Effective Sales Management and Leadership Strategies

What is Sales Management

Sales management responsibilities

  • Recruiting: You are in charge of hiring new sales people
  • Training: You are responsible for ensuring your sales people deliver the best possible customer experience.
  • Shadowing: To get to know your sales people & their interactions with customers, you need to be out in the field with them.
  • Meetings & aligning teams with objectives: You will also set objectives & key results, & ensure your goals are communicated clearly.
  • KPI management: You need to get your entire team aligned around key metrics.
  • Forecasting & reporting: You need to report on sales performance while keeping an eye on long-term growth expectations.

Sales management objectives: Revenue generation, increased sales volume, sustained profits, sales department growth, market leadership.

What is a Sales Manager

Leader, coach, mentor, communicator, motivator…

Basic Leadership Styles:

  • Low structure, high consideration: Leader strives to promote group harmony & social need satisfaction
  • High structure, high consideration: Leader strives to achieve a productive balance between getting the job done & maintaining a cohesive group work.
  • Low structure, low consideration: Leader retreats to a generally passive role of allowing the situation to take care of itself.
  • High structure, low consideration: Leader devotes primary attention to getting the job done.

Structure & leadership:

Sales managers who display structure clearly define their own duties & those of the sales staff. They assume an active role in directing their subordinates work. Policies & procedures are clearly defined. Salespeople also know how well they are doing because the supervisor evaluates their productivity & provides feedback.

Consideration & leadership:

Behaviors that provide evidence of consideration include: regular & effective communication as a high priority. Each salesperson treated as an individual. Good performance is rewarded often.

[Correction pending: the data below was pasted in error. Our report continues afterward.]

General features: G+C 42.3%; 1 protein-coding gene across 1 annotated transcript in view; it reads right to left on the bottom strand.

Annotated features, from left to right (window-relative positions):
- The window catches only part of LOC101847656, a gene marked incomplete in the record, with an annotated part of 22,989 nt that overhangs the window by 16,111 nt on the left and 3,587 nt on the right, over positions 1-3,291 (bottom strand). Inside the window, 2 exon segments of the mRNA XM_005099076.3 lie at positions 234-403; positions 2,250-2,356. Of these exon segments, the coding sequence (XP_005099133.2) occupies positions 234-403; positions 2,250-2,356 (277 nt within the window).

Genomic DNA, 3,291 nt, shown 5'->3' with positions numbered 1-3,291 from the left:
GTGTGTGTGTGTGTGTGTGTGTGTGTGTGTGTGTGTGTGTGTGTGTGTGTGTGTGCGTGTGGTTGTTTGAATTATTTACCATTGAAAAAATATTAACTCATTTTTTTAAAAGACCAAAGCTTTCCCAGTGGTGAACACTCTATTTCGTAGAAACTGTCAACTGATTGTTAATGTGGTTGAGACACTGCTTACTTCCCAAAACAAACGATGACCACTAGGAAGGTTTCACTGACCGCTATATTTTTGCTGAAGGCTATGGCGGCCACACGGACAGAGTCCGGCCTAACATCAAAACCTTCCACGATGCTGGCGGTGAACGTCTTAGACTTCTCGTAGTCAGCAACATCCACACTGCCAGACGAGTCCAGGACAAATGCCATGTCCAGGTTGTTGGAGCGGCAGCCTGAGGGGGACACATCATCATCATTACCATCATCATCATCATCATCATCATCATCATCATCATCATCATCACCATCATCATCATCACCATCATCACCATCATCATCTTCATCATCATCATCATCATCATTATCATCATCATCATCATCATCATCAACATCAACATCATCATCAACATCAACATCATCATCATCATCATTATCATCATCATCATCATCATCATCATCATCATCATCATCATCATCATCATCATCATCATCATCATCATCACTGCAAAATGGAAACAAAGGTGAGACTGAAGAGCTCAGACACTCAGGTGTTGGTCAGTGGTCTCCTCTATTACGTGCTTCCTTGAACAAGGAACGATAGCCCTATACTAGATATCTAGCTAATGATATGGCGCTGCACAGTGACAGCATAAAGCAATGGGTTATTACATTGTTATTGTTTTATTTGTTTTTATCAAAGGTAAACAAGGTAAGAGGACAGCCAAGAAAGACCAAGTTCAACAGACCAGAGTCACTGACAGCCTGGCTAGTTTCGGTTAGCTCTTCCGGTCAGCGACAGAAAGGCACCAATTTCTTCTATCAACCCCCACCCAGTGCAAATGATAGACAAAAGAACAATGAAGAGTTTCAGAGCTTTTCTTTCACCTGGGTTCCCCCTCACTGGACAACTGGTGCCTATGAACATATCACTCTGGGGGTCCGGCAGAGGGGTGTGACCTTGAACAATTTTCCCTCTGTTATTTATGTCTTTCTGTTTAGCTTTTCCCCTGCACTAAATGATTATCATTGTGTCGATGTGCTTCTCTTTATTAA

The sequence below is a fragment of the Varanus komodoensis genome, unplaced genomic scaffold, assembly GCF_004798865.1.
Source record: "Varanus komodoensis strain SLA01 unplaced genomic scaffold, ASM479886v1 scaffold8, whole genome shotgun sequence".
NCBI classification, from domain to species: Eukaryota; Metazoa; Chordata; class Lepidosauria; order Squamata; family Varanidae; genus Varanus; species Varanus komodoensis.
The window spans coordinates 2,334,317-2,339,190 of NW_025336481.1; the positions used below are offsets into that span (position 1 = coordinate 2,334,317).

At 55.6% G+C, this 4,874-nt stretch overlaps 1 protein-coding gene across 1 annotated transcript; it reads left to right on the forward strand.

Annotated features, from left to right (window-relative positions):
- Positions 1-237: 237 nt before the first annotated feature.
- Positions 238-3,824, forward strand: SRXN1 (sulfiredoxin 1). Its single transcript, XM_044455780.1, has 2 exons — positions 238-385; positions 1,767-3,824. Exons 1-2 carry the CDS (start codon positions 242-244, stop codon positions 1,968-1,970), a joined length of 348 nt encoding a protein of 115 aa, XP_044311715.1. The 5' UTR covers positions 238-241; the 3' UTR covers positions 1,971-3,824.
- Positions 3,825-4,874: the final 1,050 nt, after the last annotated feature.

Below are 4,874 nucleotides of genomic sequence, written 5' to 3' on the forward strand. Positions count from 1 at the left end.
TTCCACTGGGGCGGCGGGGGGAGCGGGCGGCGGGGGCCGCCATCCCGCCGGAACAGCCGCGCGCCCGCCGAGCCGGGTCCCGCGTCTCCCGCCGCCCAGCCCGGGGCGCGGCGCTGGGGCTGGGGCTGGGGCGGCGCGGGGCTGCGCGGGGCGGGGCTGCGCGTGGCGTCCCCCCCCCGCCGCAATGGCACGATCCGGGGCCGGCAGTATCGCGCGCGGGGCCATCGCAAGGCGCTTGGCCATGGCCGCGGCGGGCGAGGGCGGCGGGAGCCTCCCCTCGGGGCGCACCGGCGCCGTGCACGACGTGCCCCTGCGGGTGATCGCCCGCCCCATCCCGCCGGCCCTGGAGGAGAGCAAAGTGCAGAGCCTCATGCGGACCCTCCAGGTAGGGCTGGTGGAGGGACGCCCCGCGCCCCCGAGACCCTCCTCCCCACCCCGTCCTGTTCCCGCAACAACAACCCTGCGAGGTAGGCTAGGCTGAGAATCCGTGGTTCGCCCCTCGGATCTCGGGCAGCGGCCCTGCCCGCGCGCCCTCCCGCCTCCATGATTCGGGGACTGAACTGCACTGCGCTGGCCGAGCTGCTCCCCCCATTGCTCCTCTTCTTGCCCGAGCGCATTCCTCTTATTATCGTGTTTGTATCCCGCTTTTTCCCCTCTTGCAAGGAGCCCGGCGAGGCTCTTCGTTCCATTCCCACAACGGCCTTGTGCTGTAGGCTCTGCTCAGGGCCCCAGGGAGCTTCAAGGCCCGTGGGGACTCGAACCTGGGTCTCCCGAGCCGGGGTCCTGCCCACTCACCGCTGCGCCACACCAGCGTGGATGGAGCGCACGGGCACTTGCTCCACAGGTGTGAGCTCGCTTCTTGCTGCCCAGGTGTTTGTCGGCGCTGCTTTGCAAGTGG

The manager helps the salesperson improve performance in a specific area. Steps of coaching

  1. Document performance problems
  2. Get the salesperson to agree that improvement is needed
  3. Explore solutions
  4. Get a commitment for the salesperson to take action toward improvement.


Framework for an effective training program:

  • Conduct sales training assessment
  • Formulate training objectives
  • Determine sales training budgets
  • Determine who will do training
  • Set dates & location for training
  • Conduct training programs
  • Evaluate results.

Characteristics of training: Requires a communication process, requires a change of attitude & behaviour, is complemented by practice

Training needs: general (strategies, sales tactics, relationship skills, persuasion skills), specific (business, product, price), sales management (routes, visits), auto-image.

Sales Compensation

  • Straight salary: There are no incentives.
  • Salary+bonus: Salary & bonus if target quotas are met.
  • Base salary+commission: Sales people receive a fixed annual salary & a commission on sales.
  • Straight commission: No base salary, sales people are only compensated on sales.
  • Variable commission: The commission rate can change based on whether sales goals are met or they are exceeded.
  • Residual commissions: Sales people may receive an initial commission for a first sale & a smaller commission as long as the customer continues to order.

Assessing Sales Force Productivity

Quantitative criteria: Sales volume in $, sales volume compared to the previous year, sales volume by product, number of new accounts, amount of new account sales, net profit per account.

Qualitative criteria: Attitude, product knowledge, communication skill, selling skills, initiative, team collaboration.


1) Financial perspective: Revenue, expenses, net income, cash flows, asset value.

– How we will look to our shareholders?

The strategic goal is the long-term shareholder value & is driven by 2 factors: revenue growth (expand revenue opportunities & enhance customer value) & cost efficiency (improve costs structure & increase asset utilization).

2) Customer perspective: Customer satisfaction & retention, market share, brand strength.

– How must we look to our customers?

Identifies target customers & market segments & measures the organization’s success.

Increase customer satisfaction: improve customer satisfaction by reducing average lead time, facilitate customer through quality service & understand customer needs & requirements.